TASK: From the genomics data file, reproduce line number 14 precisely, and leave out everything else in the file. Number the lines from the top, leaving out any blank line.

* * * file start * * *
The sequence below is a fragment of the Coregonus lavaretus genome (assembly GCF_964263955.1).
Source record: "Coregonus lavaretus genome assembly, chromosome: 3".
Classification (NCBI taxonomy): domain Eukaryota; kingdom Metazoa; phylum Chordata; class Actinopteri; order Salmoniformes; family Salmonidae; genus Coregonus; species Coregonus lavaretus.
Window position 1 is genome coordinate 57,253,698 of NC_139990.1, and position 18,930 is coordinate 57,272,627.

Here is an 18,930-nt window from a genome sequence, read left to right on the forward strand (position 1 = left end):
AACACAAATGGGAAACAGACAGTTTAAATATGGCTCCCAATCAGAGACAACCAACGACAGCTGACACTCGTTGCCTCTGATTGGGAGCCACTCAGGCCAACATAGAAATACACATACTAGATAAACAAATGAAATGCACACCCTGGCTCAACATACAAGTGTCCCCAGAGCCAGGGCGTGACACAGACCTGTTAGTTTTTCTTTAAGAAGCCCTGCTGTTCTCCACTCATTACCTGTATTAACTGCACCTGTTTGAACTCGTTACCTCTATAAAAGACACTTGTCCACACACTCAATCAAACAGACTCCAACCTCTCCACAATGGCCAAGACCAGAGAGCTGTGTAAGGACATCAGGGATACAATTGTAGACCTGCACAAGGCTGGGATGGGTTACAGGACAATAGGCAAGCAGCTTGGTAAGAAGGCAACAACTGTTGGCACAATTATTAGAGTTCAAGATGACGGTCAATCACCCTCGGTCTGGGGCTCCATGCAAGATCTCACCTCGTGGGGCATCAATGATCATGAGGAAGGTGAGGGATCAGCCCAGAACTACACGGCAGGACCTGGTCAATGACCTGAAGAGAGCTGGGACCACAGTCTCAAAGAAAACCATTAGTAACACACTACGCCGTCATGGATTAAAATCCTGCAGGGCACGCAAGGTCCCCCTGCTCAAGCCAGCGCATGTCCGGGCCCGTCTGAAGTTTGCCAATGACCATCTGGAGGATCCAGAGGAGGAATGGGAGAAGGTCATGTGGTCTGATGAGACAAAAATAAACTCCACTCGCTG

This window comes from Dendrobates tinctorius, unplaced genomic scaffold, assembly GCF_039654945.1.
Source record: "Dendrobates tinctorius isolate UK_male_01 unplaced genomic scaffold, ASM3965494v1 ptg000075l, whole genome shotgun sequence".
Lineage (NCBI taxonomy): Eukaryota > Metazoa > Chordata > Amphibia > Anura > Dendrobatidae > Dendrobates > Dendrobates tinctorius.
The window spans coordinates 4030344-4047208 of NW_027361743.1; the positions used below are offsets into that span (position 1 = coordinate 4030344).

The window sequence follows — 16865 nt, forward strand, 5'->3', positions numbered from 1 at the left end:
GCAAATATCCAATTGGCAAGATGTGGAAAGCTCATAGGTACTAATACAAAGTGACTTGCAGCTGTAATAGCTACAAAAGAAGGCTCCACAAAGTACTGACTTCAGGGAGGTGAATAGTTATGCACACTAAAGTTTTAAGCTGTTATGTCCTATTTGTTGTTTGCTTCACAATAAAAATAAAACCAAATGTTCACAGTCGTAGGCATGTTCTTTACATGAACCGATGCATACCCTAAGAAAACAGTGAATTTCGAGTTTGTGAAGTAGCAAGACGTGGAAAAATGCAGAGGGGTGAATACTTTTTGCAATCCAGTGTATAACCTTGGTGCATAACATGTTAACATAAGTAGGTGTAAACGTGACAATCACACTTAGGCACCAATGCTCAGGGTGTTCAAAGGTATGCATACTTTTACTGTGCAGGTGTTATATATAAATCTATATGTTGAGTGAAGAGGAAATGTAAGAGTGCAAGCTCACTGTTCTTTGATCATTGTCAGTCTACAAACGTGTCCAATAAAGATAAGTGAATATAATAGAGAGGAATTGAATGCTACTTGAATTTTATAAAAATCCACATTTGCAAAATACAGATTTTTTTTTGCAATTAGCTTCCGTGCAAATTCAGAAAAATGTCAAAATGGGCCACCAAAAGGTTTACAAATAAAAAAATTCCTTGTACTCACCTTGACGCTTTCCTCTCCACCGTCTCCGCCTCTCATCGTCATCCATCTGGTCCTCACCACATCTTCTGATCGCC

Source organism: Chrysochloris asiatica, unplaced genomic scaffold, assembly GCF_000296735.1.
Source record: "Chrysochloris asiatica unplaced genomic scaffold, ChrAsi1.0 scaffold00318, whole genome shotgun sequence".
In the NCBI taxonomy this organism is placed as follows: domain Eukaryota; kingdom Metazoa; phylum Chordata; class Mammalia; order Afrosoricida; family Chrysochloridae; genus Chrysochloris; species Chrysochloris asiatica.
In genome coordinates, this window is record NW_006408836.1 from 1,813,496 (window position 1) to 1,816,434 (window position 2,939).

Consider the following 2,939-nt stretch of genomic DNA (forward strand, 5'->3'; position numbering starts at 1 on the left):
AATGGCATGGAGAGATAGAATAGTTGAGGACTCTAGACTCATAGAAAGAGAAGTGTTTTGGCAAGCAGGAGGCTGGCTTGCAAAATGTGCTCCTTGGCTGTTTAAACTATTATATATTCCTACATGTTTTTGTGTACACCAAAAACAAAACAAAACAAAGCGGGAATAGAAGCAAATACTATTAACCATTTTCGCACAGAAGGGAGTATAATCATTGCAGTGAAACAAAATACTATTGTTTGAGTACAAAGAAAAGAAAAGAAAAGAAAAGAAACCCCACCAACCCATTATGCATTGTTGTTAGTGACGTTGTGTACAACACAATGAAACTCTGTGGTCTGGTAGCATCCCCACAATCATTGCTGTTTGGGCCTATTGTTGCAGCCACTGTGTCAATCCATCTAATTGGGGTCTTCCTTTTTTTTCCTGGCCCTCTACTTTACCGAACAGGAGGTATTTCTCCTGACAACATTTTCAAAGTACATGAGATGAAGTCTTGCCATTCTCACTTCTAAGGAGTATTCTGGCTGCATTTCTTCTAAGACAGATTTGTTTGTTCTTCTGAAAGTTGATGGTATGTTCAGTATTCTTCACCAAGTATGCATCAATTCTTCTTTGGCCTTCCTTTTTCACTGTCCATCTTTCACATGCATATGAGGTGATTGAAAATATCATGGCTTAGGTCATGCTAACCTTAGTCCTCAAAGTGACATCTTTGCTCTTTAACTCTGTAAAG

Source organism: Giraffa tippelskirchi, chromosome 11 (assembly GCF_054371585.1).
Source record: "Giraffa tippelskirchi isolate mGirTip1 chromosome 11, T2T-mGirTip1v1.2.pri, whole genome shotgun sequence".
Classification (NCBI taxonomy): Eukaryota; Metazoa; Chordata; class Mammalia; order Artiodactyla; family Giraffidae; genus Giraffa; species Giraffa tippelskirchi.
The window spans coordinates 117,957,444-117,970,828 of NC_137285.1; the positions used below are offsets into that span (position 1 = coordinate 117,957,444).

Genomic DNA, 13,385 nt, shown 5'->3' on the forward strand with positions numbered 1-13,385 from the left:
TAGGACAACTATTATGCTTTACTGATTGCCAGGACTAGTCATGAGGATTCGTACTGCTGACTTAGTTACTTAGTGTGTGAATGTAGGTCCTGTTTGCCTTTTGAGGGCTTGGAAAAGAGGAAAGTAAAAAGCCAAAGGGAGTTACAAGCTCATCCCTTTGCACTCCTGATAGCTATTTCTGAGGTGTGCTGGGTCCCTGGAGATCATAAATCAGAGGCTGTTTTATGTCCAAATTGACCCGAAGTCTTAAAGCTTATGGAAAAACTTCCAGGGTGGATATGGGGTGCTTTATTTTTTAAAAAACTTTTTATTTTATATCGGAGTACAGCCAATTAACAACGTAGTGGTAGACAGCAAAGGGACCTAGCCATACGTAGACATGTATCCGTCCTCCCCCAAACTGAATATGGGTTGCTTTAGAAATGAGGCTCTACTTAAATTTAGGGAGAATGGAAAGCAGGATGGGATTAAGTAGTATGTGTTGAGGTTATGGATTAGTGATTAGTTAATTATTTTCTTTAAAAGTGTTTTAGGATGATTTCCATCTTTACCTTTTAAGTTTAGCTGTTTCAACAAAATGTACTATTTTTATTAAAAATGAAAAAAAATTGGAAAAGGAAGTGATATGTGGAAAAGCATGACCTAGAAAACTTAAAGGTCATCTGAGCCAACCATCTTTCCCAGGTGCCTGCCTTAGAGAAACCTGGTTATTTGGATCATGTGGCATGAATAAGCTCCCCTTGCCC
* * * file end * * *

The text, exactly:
Source record: "Chrysochloris asiatica unplaced genomic scaffold, ChrAsi1.0 scaffold00318, whole genome shotgun sequence".